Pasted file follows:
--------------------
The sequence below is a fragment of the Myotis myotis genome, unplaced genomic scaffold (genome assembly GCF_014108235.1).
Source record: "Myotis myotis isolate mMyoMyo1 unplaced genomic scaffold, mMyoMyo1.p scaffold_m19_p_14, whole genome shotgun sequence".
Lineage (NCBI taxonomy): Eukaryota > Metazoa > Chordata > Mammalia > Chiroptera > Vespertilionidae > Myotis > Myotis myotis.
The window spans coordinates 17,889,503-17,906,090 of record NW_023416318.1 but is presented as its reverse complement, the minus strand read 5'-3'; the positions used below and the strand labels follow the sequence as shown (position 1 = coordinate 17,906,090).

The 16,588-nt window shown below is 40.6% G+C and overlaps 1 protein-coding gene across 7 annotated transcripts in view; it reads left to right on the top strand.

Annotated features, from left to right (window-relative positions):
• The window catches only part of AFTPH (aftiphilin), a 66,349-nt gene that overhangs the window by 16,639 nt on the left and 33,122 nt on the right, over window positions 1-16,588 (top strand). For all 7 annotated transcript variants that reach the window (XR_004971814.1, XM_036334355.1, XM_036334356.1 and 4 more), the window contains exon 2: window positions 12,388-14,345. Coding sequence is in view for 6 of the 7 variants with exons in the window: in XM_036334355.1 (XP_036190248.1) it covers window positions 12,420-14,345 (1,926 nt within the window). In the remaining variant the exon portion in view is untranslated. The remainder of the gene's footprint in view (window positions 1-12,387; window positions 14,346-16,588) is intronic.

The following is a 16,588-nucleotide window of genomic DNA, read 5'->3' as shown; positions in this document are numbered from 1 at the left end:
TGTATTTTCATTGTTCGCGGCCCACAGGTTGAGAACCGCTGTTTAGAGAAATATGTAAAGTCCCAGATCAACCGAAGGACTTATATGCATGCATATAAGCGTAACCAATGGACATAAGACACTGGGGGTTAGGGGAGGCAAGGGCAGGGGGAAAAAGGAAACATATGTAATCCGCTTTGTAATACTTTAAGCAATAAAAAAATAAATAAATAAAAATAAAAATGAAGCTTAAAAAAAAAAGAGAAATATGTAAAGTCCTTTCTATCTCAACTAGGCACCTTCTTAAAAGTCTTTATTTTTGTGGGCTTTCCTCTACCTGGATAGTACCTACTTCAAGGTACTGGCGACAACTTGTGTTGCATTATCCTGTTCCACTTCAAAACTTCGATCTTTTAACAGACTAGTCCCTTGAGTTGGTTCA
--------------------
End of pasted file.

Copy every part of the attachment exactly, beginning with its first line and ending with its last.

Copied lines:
The sequence below is a fragment of the Myotis myotis genome, unplaced genomic scaffold (genome assembly GCF_014108235.1).
Source record: "Myotis myotis isolate mMyoMyo1 unplaced genomic scaffold, mMyoMyo1.p scaffold_m19_p_14, whole genome shotgun sequence".
Lineage (NCBI taxonomy): Eukaryota > Metazoa > Chordata > Mammalia > Chiroptera > Vespertilionidae > Myotis > Myotis myotis.
The window spans coordinates 17,889,503-17,906,090 of record NW_023416318.1 but is presented as its reverse complement, the minus strand read 5'-3'; the positions used below and the strand labels follow the sequence as shown (position 1 = coordinate 17,906,090).

The 16,588-nt window shown below is 40.6% G+C and overlaps 1 protein-coding gene across 7 annotated transcripts in view; it reads left to right on the top strand.

Annotated features, from left to right (window-relative positions):
• The window catches only part of AFTPH (aftiphilin), a 66,349-nt gene that overhangs the window by 16,639 nt on the left and 33,122 nt on the right, over window positions 1-16,588 (top strand). For all 7 annotated transcript variants that reach the window (XR_004971814.1, XM_036334355.1, XM_036334356.1 and 4 more), the window contains exon 2: window positions 12,388-14,345. Coding sequence is in view for 6 of the 7 variants with exons in the window: in XM_036334355.1 (XP_036190248.1) it covers window positions 12,420-14,345 (1,926 nt within the window). In the remaining variant the exon portion in view is untranslated. The remainder of the gene's footprint in view (window positions 1-12,387; window positions 14,346-16,588) is intronic.

The following is a 16,588-nucleotide window of genomic DNA, read 5'->3' as shown; positions in this document are numbered from 1 at the left end:
TGTATTTTCATTGTTCGCGGCCCACAGGTTGAGAACCGCTGTTTAGAGAAATATGTAAAGTCCCAGATCAACCGAAGGACTTATATGCATGCATATAAGCGTAACCAATGGACATAAGACACTGGGGGTTAGGGGAGGCAAGGGCAGGGGGAAAAAGGAAACATATGTAATCCGCTTTGTAATACTTTAAGCAATAAAAAAATAAATAAATAAAAATAAAAATGAAGCTTAAAAAAAAAAGAGAAATATGTAAAGTCCTTTCTATCTCAACTAGGCACCTTCTTAAAAGTCTTTATTTTTGTGGGCTTTCCTCTACCTGGATAGTACCTACTTCAAGGTACTGGCGACAACTTGTGTTGCATTATCCTGTTCCACTTCAAAACTTCGATCTTTTAACAGACTAGTCCCTTGAGTTGGTTCA